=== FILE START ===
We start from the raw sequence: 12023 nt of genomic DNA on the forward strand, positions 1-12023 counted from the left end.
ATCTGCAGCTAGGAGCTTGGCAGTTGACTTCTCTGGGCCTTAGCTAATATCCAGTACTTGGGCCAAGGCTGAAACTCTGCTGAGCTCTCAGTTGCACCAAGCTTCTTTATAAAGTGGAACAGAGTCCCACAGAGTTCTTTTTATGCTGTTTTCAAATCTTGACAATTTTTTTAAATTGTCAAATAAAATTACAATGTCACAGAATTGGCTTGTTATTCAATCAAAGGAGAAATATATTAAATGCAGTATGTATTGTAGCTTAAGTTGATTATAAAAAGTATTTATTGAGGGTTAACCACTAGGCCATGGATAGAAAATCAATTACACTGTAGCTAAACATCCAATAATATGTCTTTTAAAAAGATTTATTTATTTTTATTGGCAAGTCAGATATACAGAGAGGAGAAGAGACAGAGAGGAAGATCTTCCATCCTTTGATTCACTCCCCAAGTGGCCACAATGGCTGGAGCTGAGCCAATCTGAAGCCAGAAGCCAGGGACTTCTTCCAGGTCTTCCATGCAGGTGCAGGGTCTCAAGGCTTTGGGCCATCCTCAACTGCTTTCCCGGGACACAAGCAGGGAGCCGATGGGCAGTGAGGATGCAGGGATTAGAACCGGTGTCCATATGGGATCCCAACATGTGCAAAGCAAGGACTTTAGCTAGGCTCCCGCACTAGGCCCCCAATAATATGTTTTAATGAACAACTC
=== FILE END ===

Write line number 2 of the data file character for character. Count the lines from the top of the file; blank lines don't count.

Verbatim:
ATCTGCAGCTAGGAGCTTGGCAGTTGACTTCTCTGGGCCTTAGCTAATATCCAGTACTTGGGCCAAGGCTGAAACTCTGCTGAGCTCTCAGTTGCACCAAGCTTCTTTATAAAGTGGAACAGAGTCCCACAGAGTTCTTTTTATGCTGTTTTCAAATCTTGACAATTTTTTTAAATTGTCAAATAAAATTACAATGTCACAGAATTGGCTTGTTATTCAATCAAAGGAGAAATATATTAAATGCAGTATGTATTGTAGCTTAAGTTGATTATAAAAAGTATTTATTGAGGGTTAACCACTAGGCCATGGATAGAAAATCAATTACACTGTAGCTAAACATCCAATAATATGTCTTTTAAAAAGATTTATTTATTTTTATTGGCAAGTCAGATATACAGAGAGGAGAAGAGACAGAGAGGAAGATCTTCCATCCTTTGATTCACTCCCCAAGTGGCCACAATGGCTGGAGCTGAGCCAATCTGAAGCCAGAAGCCAGGGACTTCTTCCAGGTCTTCCATGCAGGTGCAGGGTCTCAAGGCTTTGGGCCATCCTCAACTGCTTTCCCGGGACACAAGCAGGGAGCCGATGGGCAGTGAGGATGCAGGGATTAGAACCGGTGTCCATATGGGATCCCAACATGTGCAAAGCAAGGACTTTAGCTAGGCTCCCGCACTAGGCCCCCAATAATATGTTTTAATGAACAACTC